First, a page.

The site, called Keep Teaching, was developed by the university’s IT department in 2009 in response to the epidemic of H1N1, known also as the swine flu. Keep Teaching features technical resources to help faculty with the transition between on-campus physical instruction and online learning at a distance.
The website features a checklist of items to consider when moving a class online quickly, as well as specific strategies — both pedagogical and technical — to meet teaching goals while teaching remotely during an emergency. The site also hosts modules for the Canvas learning management system designed to give students instructions for distance learning software like Zoom and others.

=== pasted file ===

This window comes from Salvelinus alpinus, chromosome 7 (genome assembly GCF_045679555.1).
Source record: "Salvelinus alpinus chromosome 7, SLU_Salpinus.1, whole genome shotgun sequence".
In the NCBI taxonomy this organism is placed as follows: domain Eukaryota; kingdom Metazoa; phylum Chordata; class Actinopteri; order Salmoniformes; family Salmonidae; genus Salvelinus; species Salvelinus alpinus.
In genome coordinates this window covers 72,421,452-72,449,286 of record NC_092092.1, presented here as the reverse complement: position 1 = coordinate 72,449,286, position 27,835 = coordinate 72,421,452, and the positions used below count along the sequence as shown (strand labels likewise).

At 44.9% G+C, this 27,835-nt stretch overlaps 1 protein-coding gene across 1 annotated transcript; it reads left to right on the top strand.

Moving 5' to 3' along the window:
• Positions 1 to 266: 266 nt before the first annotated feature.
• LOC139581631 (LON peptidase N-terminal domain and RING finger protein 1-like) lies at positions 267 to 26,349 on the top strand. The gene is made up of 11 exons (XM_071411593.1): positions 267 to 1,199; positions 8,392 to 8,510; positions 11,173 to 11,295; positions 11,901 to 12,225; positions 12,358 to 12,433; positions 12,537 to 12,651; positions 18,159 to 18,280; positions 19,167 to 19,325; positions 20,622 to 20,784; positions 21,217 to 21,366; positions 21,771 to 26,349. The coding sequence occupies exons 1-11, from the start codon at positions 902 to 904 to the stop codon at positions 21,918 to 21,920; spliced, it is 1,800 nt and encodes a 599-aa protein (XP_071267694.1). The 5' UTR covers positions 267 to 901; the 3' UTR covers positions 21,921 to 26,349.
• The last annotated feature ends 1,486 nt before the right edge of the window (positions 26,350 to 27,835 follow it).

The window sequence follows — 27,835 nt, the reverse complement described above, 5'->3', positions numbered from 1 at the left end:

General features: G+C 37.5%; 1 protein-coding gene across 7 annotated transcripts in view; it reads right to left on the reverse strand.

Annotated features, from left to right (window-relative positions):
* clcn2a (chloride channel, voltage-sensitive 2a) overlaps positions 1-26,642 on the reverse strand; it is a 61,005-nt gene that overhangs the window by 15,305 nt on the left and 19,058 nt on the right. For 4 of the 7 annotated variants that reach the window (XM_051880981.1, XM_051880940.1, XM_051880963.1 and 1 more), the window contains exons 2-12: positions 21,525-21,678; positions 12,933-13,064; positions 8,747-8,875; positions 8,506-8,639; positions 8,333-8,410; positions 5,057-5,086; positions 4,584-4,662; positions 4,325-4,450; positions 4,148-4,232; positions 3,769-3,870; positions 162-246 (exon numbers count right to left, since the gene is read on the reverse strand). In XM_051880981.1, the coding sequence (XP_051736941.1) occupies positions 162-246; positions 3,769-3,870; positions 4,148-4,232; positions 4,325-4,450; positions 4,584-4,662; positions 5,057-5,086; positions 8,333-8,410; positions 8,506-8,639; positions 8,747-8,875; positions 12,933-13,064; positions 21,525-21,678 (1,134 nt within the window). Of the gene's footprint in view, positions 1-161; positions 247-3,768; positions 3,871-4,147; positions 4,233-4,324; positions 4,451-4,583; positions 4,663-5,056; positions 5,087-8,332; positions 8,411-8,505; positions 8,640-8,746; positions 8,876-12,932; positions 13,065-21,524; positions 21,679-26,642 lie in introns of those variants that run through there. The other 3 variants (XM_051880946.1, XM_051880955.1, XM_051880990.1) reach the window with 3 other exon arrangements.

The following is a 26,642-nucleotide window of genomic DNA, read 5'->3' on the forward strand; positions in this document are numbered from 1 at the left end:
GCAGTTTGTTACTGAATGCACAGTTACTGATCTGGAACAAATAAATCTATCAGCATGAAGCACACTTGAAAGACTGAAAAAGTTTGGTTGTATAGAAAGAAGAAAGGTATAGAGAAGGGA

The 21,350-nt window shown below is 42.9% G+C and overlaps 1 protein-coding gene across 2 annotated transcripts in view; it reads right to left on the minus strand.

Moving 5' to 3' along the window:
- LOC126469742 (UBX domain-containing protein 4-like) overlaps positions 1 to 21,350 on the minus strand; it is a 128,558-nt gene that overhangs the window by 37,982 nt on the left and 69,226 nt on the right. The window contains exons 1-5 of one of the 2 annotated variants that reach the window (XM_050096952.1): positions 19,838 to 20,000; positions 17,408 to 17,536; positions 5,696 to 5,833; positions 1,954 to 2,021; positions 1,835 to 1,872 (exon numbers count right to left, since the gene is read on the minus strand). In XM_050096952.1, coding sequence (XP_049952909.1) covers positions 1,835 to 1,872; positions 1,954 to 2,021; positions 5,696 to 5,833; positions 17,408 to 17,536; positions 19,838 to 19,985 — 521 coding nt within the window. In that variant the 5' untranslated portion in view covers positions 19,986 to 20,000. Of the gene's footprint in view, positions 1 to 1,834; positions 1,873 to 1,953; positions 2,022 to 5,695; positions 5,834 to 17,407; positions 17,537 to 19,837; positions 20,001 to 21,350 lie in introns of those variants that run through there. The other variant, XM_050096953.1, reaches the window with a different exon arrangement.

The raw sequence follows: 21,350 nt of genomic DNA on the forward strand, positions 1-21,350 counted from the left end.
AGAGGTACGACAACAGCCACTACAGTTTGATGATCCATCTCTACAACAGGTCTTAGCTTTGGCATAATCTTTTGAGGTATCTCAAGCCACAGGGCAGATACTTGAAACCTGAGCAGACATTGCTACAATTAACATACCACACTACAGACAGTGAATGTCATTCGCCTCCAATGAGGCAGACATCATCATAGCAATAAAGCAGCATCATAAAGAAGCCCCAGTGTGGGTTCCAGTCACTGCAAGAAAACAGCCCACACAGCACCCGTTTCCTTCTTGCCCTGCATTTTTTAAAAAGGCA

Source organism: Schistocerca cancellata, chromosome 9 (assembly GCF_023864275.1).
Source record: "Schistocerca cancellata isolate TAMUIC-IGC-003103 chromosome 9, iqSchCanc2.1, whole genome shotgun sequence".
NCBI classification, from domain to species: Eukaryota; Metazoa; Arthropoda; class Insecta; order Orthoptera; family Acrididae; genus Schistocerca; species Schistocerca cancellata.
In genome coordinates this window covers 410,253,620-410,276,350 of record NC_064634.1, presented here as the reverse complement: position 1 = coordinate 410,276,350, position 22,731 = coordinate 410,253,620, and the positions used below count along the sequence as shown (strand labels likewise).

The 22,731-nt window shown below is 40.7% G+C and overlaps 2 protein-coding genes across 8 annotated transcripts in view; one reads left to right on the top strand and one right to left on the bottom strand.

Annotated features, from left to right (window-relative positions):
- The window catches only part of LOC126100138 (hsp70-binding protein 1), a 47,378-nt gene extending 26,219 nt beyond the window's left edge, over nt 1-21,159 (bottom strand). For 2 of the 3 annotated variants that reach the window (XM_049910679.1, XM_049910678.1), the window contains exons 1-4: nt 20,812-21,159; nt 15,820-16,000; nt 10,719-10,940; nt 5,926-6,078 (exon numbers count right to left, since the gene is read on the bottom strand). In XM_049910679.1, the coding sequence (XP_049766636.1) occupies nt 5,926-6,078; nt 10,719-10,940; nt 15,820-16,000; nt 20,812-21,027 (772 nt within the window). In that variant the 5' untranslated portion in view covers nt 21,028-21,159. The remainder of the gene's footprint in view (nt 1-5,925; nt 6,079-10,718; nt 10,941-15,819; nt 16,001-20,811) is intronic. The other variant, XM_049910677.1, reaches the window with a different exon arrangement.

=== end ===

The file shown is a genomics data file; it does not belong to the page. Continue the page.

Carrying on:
“If a class makes heavy use of discussions, Keep Teaching can show the instructor the tools to accomplish that method effectively online,” said Stacy Morrone, the university’s associate vice president for learning technologies and the leader of the team that developed the website.
In 2018, Pepperdine University used the resources on the Keep Teaching website after the school closed its Seaver College campus in Malibu during the California wildfires. Now, with the spread of COVID-19, the university reported that the University of Maryland and Stanford University, as well as other universities, have reached out to ask for permission to adapt the materials on Keep Teaching. (As of Monday morning, nearly 300 universities across the U.S. have closed their campuses due to the coronavirus pandemic.)
“Of course we’ve said yes,” Morrone said. “We’re all in this together.”